The Sunny Side of Optometry School (with video)

The Sunny Side of Optometry School
By: Nik Pilecki (UW 3rd year optometry student)

“Now I don’t want to mislead you.  Optometry school is the most fun I have ever had!  But there are numerous nights spent studying where I drink enough Redbull and coffee to kill a hippopotamus.” – Nik Pilecki

Are you currently sitting in a study cubicle no bigger than an airplane bathroom, studying for the OAT? Maybe you’re practicing BIO, pondering whether the ora serrata actually exists or if it’s just an old wives’ tale like that of the mythical Loch Ness Monster? Or perhaps you are a practicing optometrist whose temporal vein bulges out in anger every time you ask “1 or 2?” and get a response about the patient’s cat.

In any of these cases you may be finding it tough to muster up the patience or motivation to get into, to get through, or to continue optometry.  But let me bring to you the silver lining of being a part of the ocular health profession.  My name is Nik and I am currently a third year optometry student at the University of Waterloo and I can honestly say that optometrists and optometry students alike are the most creative, interesting and outgoing health care professionals out there! Not to mention the most attractive. Just kidding.

Optometry school is this magical place that’s like going back high school….but better!   You know everyone in you’re class, plus your old enough to get past the immature social pitfalls of cliques.  The jocks hang out with nerds, cheerleaders with punks and science geeks with artsy types.  Oh and the best part is that your parents are not around, so “school nights” are not really meant for academic purposes.  You can stay out until the sunrise pierces your pupils, party whenever you want and date whomever you want to.  Inter-class dating in optometry is about as common and frequent as 13-year-old girls screaming at a Justin Bieber concert.

Now I don’t want to mislead you.  Optometry school is the most fun I have ever had!  But there are numerous nights spent studying where I drink enough Redbull and coffee to kill a hippopotamus. I will have my eyes glued to an outdated optics textbook wondering about the applicability of Zernike’s polynomials.  Optometry is a very demanding program.  I have about 40 hours of lectures and labs every week and on top of all of this there are exams, tests, assignments and clinic! So how do you get through 4 years of this stress without wanting to perform a self-lobotomy?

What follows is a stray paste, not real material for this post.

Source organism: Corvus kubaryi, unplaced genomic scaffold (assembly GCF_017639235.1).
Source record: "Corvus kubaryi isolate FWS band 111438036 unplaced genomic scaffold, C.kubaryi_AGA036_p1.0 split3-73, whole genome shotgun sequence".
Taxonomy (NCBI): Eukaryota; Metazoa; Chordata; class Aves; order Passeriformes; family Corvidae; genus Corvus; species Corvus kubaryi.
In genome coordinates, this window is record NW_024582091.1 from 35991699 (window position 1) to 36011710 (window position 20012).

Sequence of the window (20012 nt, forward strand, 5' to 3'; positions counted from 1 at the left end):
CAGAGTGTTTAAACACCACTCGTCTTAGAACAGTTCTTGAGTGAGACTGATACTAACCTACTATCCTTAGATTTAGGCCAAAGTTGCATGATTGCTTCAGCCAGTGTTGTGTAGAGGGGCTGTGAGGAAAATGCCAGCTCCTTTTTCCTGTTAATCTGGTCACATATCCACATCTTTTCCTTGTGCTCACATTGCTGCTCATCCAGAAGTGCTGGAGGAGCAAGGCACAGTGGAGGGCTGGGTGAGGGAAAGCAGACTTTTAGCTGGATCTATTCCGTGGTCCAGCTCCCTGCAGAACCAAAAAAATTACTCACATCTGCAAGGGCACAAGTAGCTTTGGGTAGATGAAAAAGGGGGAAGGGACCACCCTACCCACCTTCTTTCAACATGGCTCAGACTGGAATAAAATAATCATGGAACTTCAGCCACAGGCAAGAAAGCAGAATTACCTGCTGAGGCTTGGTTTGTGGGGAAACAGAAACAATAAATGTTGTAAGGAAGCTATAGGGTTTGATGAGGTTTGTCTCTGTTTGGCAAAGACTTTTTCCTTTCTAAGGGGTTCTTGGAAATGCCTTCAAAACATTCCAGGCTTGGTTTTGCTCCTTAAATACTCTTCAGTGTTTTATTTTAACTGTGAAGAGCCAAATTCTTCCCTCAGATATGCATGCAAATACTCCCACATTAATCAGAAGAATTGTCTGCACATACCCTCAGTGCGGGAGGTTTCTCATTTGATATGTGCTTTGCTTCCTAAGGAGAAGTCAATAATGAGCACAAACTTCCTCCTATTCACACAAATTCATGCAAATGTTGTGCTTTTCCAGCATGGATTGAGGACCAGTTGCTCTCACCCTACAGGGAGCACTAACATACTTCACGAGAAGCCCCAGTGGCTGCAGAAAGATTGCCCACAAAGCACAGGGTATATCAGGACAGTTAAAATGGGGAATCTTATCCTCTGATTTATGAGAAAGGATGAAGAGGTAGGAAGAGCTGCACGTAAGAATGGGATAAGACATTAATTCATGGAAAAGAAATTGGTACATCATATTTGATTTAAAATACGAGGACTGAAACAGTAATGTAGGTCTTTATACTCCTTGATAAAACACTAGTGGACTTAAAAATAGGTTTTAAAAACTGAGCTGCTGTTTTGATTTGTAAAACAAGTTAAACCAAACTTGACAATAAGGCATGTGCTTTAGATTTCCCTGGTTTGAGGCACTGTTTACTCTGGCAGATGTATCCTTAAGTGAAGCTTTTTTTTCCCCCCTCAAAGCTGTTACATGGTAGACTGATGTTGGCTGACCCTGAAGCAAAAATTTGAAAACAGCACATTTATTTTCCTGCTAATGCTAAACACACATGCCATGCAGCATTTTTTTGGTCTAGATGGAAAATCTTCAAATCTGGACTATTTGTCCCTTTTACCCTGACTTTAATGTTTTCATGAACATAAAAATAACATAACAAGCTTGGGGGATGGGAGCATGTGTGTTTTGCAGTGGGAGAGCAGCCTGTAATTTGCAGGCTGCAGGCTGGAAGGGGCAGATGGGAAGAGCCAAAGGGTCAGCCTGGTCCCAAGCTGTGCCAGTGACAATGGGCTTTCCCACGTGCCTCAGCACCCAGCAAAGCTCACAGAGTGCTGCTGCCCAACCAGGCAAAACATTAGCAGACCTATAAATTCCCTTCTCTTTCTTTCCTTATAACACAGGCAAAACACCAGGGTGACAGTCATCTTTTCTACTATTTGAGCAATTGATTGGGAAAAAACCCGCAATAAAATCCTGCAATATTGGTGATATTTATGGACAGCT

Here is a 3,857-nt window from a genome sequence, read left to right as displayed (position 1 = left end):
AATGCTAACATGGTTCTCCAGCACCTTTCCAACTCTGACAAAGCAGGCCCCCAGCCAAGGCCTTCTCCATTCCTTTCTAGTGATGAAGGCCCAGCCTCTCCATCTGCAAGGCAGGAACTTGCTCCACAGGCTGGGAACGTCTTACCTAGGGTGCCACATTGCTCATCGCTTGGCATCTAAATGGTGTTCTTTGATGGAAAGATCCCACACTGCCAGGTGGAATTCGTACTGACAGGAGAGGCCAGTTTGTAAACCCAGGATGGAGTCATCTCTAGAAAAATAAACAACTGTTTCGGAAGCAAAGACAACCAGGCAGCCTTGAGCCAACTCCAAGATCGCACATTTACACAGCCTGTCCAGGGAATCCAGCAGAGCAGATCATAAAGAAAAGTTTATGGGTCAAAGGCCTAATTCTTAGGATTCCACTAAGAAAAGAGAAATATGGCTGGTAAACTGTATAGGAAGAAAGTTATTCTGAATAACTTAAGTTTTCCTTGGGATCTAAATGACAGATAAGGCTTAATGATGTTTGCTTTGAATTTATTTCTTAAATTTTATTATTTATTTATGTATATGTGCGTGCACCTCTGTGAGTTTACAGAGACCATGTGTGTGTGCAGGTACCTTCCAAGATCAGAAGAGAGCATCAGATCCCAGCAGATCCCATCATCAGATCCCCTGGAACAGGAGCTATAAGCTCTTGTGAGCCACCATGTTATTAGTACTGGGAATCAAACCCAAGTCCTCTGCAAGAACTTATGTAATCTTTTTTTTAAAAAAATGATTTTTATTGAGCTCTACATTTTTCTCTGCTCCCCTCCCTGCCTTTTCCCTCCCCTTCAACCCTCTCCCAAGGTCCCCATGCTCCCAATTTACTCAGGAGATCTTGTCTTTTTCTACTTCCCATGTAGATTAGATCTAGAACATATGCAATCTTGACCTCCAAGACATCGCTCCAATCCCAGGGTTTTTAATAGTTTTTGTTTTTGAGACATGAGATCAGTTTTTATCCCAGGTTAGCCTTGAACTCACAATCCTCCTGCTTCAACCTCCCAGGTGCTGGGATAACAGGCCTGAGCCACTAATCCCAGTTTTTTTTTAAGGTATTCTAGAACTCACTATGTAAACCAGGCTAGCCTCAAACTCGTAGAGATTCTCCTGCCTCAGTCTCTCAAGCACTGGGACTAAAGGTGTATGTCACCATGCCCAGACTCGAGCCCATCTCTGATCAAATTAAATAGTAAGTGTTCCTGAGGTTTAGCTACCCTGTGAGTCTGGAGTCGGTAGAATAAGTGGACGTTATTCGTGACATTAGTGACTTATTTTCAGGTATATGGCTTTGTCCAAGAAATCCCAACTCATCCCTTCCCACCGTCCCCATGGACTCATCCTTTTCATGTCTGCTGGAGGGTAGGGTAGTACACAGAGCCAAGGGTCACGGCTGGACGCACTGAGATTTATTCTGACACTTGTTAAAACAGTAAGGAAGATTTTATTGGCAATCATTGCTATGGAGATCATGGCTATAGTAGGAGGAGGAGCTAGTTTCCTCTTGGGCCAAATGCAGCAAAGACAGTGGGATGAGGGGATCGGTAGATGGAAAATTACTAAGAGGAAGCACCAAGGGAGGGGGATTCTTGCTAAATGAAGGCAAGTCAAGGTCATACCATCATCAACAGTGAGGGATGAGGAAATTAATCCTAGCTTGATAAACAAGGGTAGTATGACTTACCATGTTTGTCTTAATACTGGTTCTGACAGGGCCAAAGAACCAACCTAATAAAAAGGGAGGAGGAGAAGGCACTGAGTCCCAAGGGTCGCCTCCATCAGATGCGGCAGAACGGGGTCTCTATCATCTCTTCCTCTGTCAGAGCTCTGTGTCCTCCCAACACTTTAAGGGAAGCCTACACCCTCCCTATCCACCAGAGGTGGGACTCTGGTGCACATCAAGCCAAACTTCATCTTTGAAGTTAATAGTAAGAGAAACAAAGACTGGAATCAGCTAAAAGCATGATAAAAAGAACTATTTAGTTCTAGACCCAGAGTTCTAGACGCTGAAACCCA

Well, here at UW we have a plethora of events to help relieve this on-going tension!  My personal favorite is Optometry Skit Night.  Basically it’s a night where each year level creates SNL-like sketches that deal with optometry topics or poking fun at each other.  Last year we made a spoof hip-hop video of the popular Flo Rida tune “Club Can’t Handle Me”.  Our rendition was cleverly titled “Clinic Can’t Handle Me” and featured my fellow students dancing in the clinic to music filled with optometry puns. Another song included “Fire eyes”, a cover of the trendy pop song “Fireflies” by Owl City.

Now, bad puns are not limited to just skit night.  Other anxiety-lowering affairs include the Eye Ball (prom for optometry students), Eyescream (Halloween), Optomspeil (curling tournament) and another personal favorite the Corneal Cup. The Corneal Cup is an inter-year hockey tournament where students from any skill level (and I mean any!) can hop on the ice and give it their all.  My favorite part has to be the names of the teams! Some names include: the Fighting Iris, the Ray-Bandits, The Mighty Tear Ducts and the Jed-Eyes!

Being a person who is almost done their journey through professional school, the only piece of advise I have for young students, is to have fun and don’t take yourself too seriously.  You have to remember that as a doctor you have to not only be intelligent and technically competent, but you also must be personable and be able to listen and converse with patients. Being engaging will help you with the interview process, getting a job and helping to better care of your patients.

Whether you build this personality through peer interaction at events based on very lame optometry wordplay or clubs or sport teams, it’s as important  a tool as any of piece of equipment in your lane. So, as often as you bury your face in a book you should also be out building your social skills; because at the end of the day the patient doesn’t remember how good the mires looked on your Goldmann Tonometry.

Have a good one!
By: Nik Pilecki (UW 3rd year optometry student)

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